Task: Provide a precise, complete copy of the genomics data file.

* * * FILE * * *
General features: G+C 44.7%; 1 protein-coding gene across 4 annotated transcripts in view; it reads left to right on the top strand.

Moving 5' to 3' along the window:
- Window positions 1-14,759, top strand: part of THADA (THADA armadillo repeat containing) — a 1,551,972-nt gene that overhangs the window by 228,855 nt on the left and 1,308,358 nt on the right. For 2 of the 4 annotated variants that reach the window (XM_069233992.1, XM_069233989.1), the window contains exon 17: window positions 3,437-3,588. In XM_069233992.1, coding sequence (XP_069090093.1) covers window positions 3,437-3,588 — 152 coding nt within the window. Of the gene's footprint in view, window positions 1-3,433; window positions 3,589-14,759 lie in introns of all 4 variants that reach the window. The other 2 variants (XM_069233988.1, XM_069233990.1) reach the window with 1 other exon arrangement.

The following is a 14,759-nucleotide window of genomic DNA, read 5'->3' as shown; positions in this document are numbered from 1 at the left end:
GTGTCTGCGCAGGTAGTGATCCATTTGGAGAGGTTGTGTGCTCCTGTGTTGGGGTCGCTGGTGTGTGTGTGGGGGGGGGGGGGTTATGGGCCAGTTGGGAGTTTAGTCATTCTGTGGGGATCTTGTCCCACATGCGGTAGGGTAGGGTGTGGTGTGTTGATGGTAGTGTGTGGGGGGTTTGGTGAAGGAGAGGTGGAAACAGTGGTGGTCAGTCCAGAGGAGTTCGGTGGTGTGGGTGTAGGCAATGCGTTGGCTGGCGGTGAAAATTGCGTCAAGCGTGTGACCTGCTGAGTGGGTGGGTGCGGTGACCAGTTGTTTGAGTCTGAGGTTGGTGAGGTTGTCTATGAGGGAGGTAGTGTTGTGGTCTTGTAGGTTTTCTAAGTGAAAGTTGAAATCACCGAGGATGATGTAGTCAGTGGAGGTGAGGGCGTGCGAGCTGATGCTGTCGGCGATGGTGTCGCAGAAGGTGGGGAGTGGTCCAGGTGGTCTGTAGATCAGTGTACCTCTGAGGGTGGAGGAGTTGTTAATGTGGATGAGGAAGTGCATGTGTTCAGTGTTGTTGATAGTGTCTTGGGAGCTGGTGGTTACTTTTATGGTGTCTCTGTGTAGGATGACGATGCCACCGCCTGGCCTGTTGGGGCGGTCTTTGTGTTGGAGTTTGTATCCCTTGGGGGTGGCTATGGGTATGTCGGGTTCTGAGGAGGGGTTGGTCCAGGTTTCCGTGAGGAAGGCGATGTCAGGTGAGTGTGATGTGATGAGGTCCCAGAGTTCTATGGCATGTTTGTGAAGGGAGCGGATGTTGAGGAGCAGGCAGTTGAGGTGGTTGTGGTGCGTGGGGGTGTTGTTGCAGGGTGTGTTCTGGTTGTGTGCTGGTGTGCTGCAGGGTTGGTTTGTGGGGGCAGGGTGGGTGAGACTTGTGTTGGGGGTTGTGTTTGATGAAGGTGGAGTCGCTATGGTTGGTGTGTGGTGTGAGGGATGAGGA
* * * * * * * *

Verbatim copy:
General features: G+C 44.7%; 1 protein-coding gene across 4 annotated transcripts in view; it reads left to right on the top strand.

Moving 5' to 3' along the window:
- Window positions 1-14,759, top strand: part of THADA (THADA armadillo repeat containing) — a 1,551,972-nt gene that overhangs the window by 228,855 nt on the left and 1,308,358 nt on the right. For 2 of the 4 annotated variants that reach the window (XM_069233992.1, XM_069233989.1), the window contains exon 17: window positions 3,437-3,588. In XM_069233992.1, coding sequence (XP_069090093.1) covers window positions 3,437-3,588 — 152 coding nt within the window. Of the gene's footprint in view, window positions 1-3,433; window positions 3,589-14,759 lie in introns of all 4 variants that reach the window. The other 2 variants (XM_069233988.1, XM_069233990.1) reach the window with 1 other exon arrangement.

The following is a 14,759-nucleotide window of genomic DNA, read 5'->3' as shown; positions in this document are numbered from 1 at the left end:
GTGTCTGCGCAGGTAGTGATCCATTTGGAGAGGTTGTGTGCTCCTGTGTTGGGGTCGCTGGTGTGTGTGTGGGGGGGGGGGGGTTATGGGCCAGTTGGGAGTTTAGTCATTCTGTGGGGATCTTGTCCCACATGCGGTAGGGTAGGGTGTGGTGTGTTGATGGTAGTGTGTGGGGGGTTTGGTGAAGGAGAGGTGGAAACAGTGGTGGTCAGTCCAGAGGAGTTCGGTGGTGTGGGTGTAGGCAATGCGTTGGCTGGCGGTGAAAATTGCGTCAAGCGTGTGACCTGCTGAGTGGGTGGGTGCGGTGACCAGTTGTTTGAGTCTGAGGTTGGTGAGGTTGTCTATGAGGGAGGTAGTGTTGTGGTCTTGTAGGTTTTCTAAGTGAAAGTTGAAATCACCGAGGATGATGTAGTCAGTGGAGGTGAGGGCGTGCGAGCTGATGCTGTCGGCGATGGTGTCGCAGAAGGTGGGGAGTGGTCCAGGTGGTCTGTAGATCAGTGTACCTCTGAGGGTGGAGGAGTTGTTAATGTGGATGAGGAAGTGCATGTGTTCAGTGTTGTTGATAGTGTCTTGGGAGCTGGTGGTTACTTTTATGGTGTCTCTGTGTAGGATGACGATGCCACCGCCTGGCCTGTTGGGGCGGTCTTTGTGTTGGAGTTTGTATCCCTTGGGGGTGGCTATGGGTATGTCGGGTTCTGAGGAGGGGTTGGTCCAGGTTTCCGTGAGGAAGGCGATGTCAGGTGAGTGTGATGTGATGAGGTCCCAGAGTTCTATGGCATGTTTGTGAAGGGAGCGGATGTTGAGGAGCAGGCAGTTGAGGTGGTTGTGGTGCGTGGGGGTGTTGTTGCAGGGTGTGTTCTGGTTGTGTGCTGGTGTGCTGCAGGGTTGGTTTGTGGGGGCAGGGTGGGTGAGACTTGTGTTGGGGGTTGTGTTTGATGAAGGTGGAGTCGCTATGGTTGGTGTGTGGTGTGAGGGATGAGGA